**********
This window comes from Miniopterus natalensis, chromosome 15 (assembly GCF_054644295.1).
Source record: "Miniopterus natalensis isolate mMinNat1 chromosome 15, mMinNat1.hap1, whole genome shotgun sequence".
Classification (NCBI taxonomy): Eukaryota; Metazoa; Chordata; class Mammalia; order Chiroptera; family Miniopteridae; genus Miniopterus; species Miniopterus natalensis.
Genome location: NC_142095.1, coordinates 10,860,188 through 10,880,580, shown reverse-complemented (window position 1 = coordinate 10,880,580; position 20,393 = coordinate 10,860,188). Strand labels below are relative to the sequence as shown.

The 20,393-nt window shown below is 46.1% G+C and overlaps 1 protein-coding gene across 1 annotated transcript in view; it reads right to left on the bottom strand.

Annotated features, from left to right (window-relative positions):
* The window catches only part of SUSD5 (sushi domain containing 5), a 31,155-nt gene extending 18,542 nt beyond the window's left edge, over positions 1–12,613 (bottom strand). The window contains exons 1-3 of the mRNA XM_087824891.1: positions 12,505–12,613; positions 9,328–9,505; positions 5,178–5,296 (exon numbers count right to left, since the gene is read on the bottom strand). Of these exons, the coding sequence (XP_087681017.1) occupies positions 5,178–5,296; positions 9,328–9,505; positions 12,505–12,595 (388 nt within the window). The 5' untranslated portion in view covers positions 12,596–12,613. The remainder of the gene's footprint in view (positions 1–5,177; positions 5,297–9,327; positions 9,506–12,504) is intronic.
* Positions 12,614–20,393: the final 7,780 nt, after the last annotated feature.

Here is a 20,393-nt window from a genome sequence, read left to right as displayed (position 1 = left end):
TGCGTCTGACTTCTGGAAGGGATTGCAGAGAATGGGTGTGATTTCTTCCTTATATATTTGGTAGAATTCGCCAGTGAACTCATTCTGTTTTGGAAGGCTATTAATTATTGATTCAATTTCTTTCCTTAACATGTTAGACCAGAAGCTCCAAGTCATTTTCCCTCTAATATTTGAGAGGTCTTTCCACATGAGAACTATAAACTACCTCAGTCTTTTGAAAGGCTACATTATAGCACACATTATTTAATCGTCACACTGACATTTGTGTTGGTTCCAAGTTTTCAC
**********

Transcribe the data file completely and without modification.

This window comes from Miniopterus natalensis, chromosome 15 (assembly GCF_054644295.1).
Source record: "Miniopterus natalensis isolate mMinNat1 chromosome 15, mMinNat1.hap1, whole genome shotgun sequence".
Classification (NCBI taxonomy): Eukaryota; Metazoa; Chordata; class Mammalia; order Chiroptera; family Miniopteridae; genus Miniopterus; species Miniopterus natalensis.
Genome location: NC_142095.1, coordinates 10,860,188 through 10,880,580, shown reverse-complemented (window position 1 = coordinate 10,880,580; position 20,393 = coordinate 10,860,188). Strand labels below are relative to the sequence as shown.

The 20,393-nt window shown below is 46.1% G+C and overlaps 1 protein-coding gene across 1 annotated transcript in view; it reads right to left on the bottom strand.

Annotated features, from left to right (window-relative positions):
* The window catches only part of SUSD5 (sushi domain containing 5), a 31,155-nt gene extending 18,542 nt beyond the window's left edge, over positions 1–12,613 (bottom strand). The window contains exons 1-3 of the mRNA XM_087824891.1: positions 12,505–12,613; positions 9,328–9,505; positions 5,178–5,296 (exon numbers count right to left, since the gene is read on the bottom strand). Of these exons, the coding sequence (XP_087681017.1) occupies positions 5,178–5,296; positions 9,328–9,505; positions 12,505–12,595 (388 nt within the window). The 5' untranslated portion in view covers positions 12,596–12,613. The remainder of the gene's footprint in view (positions 1–5,177; positions 5,297–9,327; positions 9,506–12,504) is intronic.
* Positions 12,614–20,393: the final 7,780 nt, after the last annotated feature.

Here is a 20,393-nt window from a genome sequence, read left to right as displayed (position 1 = left end):
TGCGTCTGACTTCTGGAAGGGATTGCAGAGAATGGGTGTGATTTCTTCCTTATATATTTGGTAGAATTCGCCAGTGAACTCATTCTGTTTTGGAAGGCTATTAATTATTGATTCAATTTCTTTCCTTAACATGTTAGACCAGAAGCTCCAAGTCATTTTCCCTCTAATATTTGAGAGGTCTTTCCACATGAGAACTATAAACTACCTCAGTCTTTTGAAAGGCTACATTATAGCACACATTATTTAATCGTCACACTGACATTTGTGTTGGTTCCAAGTTTTCAC